having the quality of receiving, taking in, or admitting.
able or quick to receive knowledge, ideas, etc.: a receptive mind.
willing or inclined to receive suggestions, offers, etc., with favor: a receptive listener.
(in language learning) of or relating to the language skills of listening and reading (opposed to productive).
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- reception centre,
- reception desk,
- reception room,
- receptive aphasia,
- receptor protein
Origin of receptive
re·cep·tive·ly, adverbre·cep·tiv·i·ty [ree-sep-tiv-i-tee] /ˌri sɛpˈtɪv ɪ ti/, re·cep·tive·ness, nounnon·re·cep·tive, adjectivenon·re·cep·tive·ly, adverb
non·re·cep·tive·ness, nounnon·re·cep·tiv·i·ty, nounun·re·cep·tive, adjectiveun·re·cep·tive·ly, adverbun·re·cep·tive·ness, nounun·re·cep·tiv·i·ty, noun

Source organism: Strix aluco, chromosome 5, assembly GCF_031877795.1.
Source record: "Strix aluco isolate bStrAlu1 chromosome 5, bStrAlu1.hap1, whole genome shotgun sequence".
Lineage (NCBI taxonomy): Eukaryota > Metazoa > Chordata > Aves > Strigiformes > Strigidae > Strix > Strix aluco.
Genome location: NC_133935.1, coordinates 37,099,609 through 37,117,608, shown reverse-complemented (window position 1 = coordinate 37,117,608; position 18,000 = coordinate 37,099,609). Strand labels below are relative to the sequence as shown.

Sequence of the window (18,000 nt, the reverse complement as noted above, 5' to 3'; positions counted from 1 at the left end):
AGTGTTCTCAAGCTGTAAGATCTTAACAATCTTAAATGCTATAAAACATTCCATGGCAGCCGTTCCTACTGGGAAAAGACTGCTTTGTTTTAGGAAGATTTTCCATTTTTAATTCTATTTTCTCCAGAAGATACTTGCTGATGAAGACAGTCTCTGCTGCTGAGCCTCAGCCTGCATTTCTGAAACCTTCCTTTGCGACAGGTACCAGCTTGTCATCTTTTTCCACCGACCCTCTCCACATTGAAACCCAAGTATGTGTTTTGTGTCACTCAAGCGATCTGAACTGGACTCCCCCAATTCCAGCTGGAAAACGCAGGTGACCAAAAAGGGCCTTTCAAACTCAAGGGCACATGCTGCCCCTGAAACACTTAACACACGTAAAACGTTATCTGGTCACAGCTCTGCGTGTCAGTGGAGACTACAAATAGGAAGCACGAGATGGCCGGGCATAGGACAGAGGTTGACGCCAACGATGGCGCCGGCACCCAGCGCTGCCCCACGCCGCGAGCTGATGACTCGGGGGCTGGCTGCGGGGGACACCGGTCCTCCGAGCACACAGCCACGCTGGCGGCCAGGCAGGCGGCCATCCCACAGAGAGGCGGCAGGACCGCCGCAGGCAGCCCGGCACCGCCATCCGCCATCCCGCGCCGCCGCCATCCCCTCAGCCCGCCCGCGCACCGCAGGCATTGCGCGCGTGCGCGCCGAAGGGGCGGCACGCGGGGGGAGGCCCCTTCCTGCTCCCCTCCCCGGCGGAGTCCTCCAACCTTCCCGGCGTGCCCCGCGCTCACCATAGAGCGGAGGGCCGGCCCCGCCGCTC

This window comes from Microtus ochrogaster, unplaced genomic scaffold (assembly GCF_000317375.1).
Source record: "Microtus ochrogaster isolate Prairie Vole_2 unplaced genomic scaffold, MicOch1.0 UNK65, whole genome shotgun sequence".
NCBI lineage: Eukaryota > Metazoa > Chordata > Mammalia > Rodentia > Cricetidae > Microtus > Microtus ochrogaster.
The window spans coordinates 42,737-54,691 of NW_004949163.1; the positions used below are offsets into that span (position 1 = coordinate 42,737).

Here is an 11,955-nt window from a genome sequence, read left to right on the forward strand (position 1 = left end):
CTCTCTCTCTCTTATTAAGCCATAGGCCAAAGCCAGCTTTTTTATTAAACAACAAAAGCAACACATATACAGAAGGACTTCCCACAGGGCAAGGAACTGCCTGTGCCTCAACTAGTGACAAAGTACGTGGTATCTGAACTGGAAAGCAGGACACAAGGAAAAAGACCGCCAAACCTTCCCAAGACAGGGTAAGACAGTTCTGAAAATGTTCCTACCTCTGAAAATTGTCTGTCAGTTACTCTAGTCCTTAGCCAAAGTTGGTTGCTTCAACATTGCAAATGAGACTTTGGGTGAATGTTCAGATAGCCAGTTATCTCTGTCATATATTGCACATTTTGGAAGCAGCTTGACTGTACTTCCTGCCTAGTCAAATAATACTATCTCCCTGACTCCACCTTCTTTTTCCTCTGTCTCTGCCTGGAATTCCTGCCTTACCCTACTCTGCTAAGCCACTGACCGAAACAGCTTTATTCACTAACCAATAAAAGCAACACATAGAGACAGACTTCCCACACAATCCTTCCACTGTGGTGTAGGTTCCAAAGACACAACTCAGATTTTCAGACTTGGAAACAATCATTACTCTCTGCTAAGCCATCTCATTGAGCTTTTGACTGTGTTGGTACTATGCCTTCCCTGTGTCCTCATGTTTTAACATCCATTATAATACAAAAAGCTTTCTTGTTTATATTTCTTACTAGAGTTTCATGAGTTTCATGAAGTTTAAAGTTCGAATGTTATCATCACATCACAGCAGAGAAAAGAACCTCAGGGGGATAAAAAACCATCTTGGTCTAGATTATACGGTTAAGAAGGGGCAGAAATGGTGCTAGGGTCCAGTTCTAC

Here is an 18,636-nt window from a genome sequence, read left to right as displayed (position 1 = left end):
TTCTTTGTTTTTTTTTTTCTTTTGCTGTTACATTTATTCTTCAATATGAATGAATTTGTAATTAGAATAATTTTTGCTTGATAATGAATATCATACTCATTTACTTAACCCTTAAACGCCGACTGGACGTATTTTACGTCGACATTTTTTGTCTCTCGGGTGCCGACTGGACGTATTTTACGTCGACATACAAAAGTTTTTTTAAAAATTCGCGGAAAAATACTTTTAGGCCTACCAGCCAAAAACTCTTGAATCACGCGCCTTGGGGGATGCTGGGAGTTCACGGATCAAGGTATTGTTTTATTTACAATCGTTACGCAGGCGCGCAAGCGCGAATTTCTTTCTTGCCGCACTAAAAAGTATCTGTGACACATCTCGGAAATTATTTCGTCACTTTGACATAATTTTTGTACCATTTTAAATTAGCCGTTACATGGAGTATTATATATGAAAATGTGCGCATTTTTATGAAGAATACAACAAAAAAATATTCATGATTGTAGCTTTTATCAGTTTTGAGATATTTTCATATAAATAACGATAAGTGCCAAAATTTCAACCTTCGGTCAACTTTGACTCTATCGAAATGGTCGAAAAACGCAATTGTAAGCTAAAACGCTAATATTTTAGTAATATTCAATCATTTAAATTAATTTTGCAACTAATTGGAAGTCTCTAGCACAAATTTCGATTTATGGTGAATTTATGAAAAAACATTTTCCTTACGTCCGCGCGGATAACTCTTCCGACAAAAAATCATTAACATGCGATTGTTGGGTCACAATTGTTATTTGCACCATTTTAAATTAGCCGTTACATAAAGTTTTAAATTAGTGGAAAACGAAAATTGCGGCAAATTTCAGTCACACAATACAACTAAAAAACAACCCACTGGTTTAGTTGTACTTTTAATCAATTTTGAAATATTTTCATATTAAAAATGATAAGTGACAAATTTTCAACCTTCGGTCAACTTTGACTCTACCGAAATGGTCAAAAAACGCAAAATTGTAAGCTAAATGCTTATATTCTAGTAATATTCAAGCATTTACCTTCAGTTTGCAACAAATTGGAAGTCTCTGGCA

Dictionary.com Unabridged Based on the Random House Unabridged Dictionary, © Random House, Inc. 2019
Examples from the Web for non-receptive
And there is something provoking even in the outward signs that the mind is in a non-receptive state.
able to apprehend quickly
tending to receive new ideas or suggestions favourably
able to hold or receive
Collins English Dictionary - Complete & Unabridged 2012 Digital Edition © William Collins Sons & Co. Ltd. 1979, 1986 © HarperCollins Publishers 1998, 2000, 2003, 2005, 2006, 2007, 2009, 2012
1540s, from Medieval Latin receptivus, from Latin recipere (see receive). Related: Receptivity.
Online Etymology Dictionary, © 2010 Douglas Harper